The war in Ukraine has brought the energy sector to a historic turning point. In its latest report, the International Energy Agency (IEA) provides some conclusions that show how the sector is at a crucial and unprecedented moment, after its evolution in the last century.
"Energy markets and policies have changed as a result of Russia's invasion of Ukraine, not just for now, but for decades to come," said IEA Executive Director Fatih Birol. "Even with today's current policies, the world of energy is changing dramatically before our eyes. The responses from governments around the world promise to make this a historic and definitive turning point towards a cleaner, more affordable energy system. and cleaner, more affordable and safer.
For the first time, the study's scenario shows a peak or plateau in global demand for all fossil fuels. In particular, the use of coal will recede in the coming years, the demand for natural gas will reach a plateau at the end of the decade, while the increase in sales of electric vehicles will cause the demand for oil to stabilize in the middle of the decade. 2030 before tapering off slightly until mid-century.
This means that the total demand for fossil fuels will steadily decline from the mid-2020s to 2050 by an annual average equivalent to the production of a large oil field. We are facing the recognition of what has been called in English 'peak of demand', something that was not so obvious just a few years ago, when there were a few who predicted a change of cycle from the consumption side.
Because global use of fossil fuels has grown along with GDP since the start of the Industrial Revolution in the 18th century. But this is over. "Reversing this surge will be a pivotal moment in energy history," analysts say. And so the share of fossil fuels in the global energy mix will drop from around 80% to just over 60% in 2050.
Especially striking is the IEA's analysis of gas, whose prices have reached historic levels in recent months. The agency now says that the era of rapid growth in demand for natural gas will soon come to an end. "Support for gas in developing economies has slowed, particularly in South and Southeast Asia, putting a dent in gas's credentials as a transition fuel."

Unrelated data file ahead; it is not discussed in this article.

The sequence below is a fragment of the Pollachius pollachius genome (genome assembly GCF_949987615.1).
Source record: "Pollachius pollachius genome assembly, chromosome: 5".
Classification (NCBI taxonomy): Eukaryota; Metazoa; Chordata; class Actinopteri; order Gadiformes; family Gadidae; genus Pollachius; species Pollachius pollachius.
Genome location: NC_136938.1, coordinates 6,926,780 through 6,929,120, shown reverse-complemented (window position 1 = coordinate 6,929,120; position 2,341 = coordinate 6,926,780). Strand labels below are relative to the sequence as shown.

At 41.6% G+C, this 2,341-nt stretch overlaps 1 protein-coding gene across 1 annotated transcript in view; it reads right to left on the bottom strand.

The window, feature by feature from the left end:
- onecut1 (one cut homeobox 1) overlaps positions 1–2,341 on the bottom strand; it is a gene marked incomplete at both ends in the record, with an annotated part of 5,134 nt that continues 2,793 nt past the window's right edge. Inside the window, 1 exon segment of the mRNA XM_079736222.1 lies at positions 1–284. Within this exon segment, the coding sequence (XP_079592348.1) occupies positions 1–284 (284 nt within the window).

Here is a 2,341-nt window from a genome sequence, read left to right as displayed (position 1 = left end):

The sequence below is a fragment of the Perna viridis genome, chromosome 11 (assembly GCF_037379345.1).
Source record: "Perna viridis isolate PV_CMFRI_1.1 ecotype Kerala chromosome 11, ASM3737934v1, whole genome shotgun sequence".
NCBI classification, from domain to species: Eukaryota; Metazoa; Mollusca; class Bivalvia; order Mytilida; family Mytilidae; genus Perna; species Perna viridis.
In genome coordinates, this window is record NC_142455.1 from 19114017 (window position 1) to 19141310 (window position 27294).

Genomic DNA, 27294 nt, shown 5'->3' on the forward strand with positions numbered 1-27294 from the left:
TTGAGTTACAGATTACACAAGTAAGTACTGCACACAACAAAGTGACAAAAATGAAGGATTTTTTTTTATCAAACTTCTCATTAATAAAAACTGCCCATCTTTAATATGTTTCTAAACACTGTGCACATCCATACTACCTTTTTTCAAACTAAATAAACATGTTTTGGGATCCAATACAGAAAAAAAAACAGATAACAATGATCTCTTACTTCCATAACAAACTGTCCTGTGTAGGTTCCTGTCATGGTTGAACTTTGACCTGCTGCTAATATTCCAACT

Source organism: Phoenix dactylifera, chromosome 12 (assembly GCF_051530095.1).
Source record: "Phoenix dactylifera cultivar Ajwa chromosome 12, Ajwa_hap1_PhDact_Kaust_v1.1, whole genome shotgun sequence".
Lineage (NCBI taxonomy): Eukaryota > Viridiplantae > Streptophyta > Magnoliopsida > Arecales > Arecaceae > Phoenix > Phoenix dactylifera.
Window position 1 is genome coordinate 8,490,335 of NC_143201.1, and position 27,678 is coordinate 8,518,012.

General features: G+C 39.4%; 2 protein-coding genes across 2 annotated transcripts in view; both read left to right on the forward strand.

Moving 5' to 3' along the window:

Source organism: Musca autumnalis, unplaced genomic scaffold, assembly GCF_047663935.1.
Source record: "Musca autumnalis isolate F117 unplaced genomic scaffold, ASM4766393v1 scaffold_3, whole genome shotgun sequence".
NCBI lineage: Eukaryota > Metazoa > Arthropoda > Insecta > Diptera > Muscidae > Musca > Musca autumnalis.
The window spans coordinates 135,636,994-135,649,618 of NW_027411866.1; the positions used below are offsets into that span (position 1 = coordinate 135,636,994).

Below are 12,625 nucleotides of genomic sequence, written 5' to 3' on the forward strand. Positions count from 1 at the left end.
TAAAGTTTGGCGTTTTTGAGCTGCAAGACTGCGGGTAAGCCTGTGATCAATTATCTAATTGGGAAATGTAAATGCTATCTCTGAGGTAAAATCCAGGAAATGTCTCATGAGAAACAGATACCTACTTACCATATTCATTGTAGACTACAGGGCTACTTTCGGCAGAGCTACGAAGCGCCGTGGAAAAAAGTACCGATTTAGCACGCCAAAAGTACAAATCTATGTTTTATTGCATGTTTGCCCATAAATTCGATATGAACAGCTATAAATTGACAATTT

For this organization, the demand for gas is cushioned by higher prices in the short term; faster deployment of heat pumps and other efficiency measures; the greater deployment of renewable energies and the faster adoption of other flexibility options in the electricity sector".
"We know we are close to peak coal and peak oil, but this year is the first time that it is clear that we are also close to peak gas. But that is only the first step. We need big emissions cuts, not a plateau," said Dave Jones, Ember's Global Program Lead.
The actuality of the war in Ukraine has repercussions on Russia's energy capacity, which will be greatly affected. "Russia has been by far the world's largest exporter of fossil fuels, but its invasion of Ukraine is causing a complete reorientation of global energy trade, leaving it in a greatly diminished position," explains the IEA.
"Now the breakout has come with a speed that few imagined possible. Russian fossil fuel exports will never return - in any of this year's WEO scenarios - to the levels seen in 2021. Russia's reorientation towards Asian markets is especially difficult in the case of natural gas," they point out. Russia's share of internationally traded energy, which was about 20% in 2021, will fall to 13% in 2030